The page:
What schools and further education settings can do

Guidance and support for schools and settings on what to do to help pupils who may be self-harming, or at risk of self-harm, get the support they need.

If you are at all concerned about a child or young person, you should always speak to your designated safeguarding lead as a matter of priority. They will be able to advise on suitable next steps, and speaking to them about any concerns should always be the first action you take, ahead of any of the suggestions on this page.

Although the suggestions on this page are broadly split into primary and secondary age groups, the majority of the advice can be applicable for all ages. All children and young people are different, and it’s important to understand the needs of the individual child and young person when looking for ways to support their mental health and wellbeing.

What primary schools can do

Although self-harm is more common in older children, primary schools should still be aware of the signs, and think about early intervention.

Inform your safeguarding team

If a child is self-harming, don’t deal with it alone. Self-harming behaviours should be taken very seriously, so you should follow your school’s safeguarding procedures carefully. Some children will need extra help either through school pastoral/counselling support or through referral to community-based support.

Explore emotions through lessons and programmes

Thoughts can really influence and affect our moods. However, many children may not be aware when this is happening to them. Through effective teaching of RSHE, schools can help children learn about their emotions and learn strategies for regulating them. A number of universal and targeted school-based programmes can also prevent children being overwhelmed by low mood and supports them to learn effective coping skills to manage life’s ups and downs.

Build positive relationships with pupils

Positive relationships in the classroom/school that are built on trust, safety and security promote pupil wellbeing and help children affected by sad or low mood – encouraging them to open up and talk.

What secondary schools and further education settings can do

Don’t deal with it alone

If you discover that a student is self-harming, speak to your safeguarding lead straight away. Then together you can make a plan to support the student.

Consider a specialist referral

If necessary, you may need to refer the young person for outside help – for example from a GP or specialist CAHMS. For advice before making a referral, schools can call their local CAMHS duty line.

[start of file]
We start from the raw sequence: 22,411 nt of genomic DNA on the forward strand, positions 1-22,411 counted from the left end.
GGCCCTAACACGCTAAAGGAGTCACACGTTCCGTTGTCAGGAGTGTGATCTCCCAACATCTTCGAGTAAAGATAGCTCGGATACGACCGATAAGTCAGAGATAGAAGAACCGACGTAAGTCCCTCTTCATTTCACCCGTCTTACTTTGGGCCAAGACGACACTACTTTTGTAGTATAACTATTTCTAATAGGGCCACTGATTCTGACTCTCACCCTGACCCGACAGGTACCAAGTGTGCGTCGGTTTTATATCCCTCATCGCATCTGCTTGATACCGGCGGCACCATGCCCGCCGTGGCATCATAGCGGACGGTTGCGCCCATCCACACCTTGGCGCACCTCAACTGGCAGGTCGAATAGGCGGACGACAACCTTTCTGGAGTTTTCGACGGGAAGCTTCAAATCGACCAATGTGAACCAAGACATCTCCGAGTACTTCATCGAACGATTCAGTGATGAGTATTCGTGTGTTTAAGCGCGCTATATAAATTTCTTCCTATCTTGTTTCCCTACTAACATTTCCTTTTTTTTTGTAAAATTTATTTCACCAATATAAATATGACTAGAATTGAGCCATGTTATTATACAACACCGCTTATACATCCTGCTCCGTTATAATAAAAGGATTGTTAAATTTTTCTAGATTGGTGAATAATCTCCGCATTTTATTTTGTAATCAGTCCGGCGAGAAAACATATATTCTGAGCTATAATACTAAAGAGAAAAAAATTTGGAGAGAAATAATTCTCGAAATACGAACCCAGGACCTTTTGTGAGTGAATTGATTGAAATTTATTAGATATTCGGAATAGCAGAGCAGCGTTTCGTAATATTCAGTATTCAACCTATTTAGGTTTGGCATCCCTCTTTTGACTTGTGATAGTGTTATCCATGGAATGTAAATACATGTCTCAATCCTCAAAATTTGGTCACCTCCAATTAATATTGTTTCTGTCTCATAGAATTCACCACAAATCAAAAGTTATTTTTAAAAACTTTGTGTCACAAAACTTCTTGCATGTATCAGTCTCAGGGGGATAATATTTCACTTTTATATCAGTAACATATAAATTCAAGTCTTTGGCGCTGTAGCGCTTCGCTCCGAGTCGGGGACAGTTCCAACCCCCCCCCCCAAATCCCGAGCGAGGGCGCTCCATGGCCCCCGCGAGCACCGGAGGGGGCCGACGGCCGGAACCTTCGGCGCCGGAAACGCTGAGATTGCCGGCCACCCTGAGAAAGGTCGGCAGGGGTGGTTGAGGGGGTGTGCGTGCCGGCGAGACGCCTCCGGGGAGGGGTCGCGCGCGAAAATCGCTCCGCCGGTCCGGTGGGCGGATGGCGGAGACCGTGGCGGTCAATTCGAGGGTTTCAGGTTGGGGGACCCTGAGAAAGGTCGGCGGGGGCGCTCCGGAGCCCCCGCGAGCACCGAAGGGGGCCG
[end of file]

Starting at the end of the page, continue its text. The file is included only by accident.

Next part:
Speak up

If you notice self-harming behaviour in a student, talk to them about it. Discuss your concerns with them and listen to them non-judgementally. Then you can create a plan together, which can be shared others in the school community – including the student’s parents/carers, if appropriate.

Speak to the student and involve them in your plan

Speak to the young person about your concerns and let them know what you have observed – once you have spoken with your safeguarding team. Listen to the young person and work together with them to make a plan, and then share this with the appropriate people. Keep the young person updated and involved with the plan continuously, so that they don’t feel that they are being excluded from the process.

Inform parents/carers

The young person’s parents or carers will need to be informed. School staff should not feel that they have to take sole responsibility for supporting the student, a parent/carer may have a better understanding of other factors impacting the young person.

Take a whole-school approach to self-harm

Often young people may know that their friends are self-harming, but may not know what to do about it. Develop a clear way that young people can seek help if they are worried about a friend, and ensuring all students know about this pathway.

Concerned about a child or young person?

If you are worried that a child or young person is at risk involve your designated safeguarding lead as a matter of priority, who will contact the parents/carers and other services as necessary. If the child or young person is at immediate risk, ensure that they are taken to their GP or A&E as a matter of urgency, depending on the severity of the concern.

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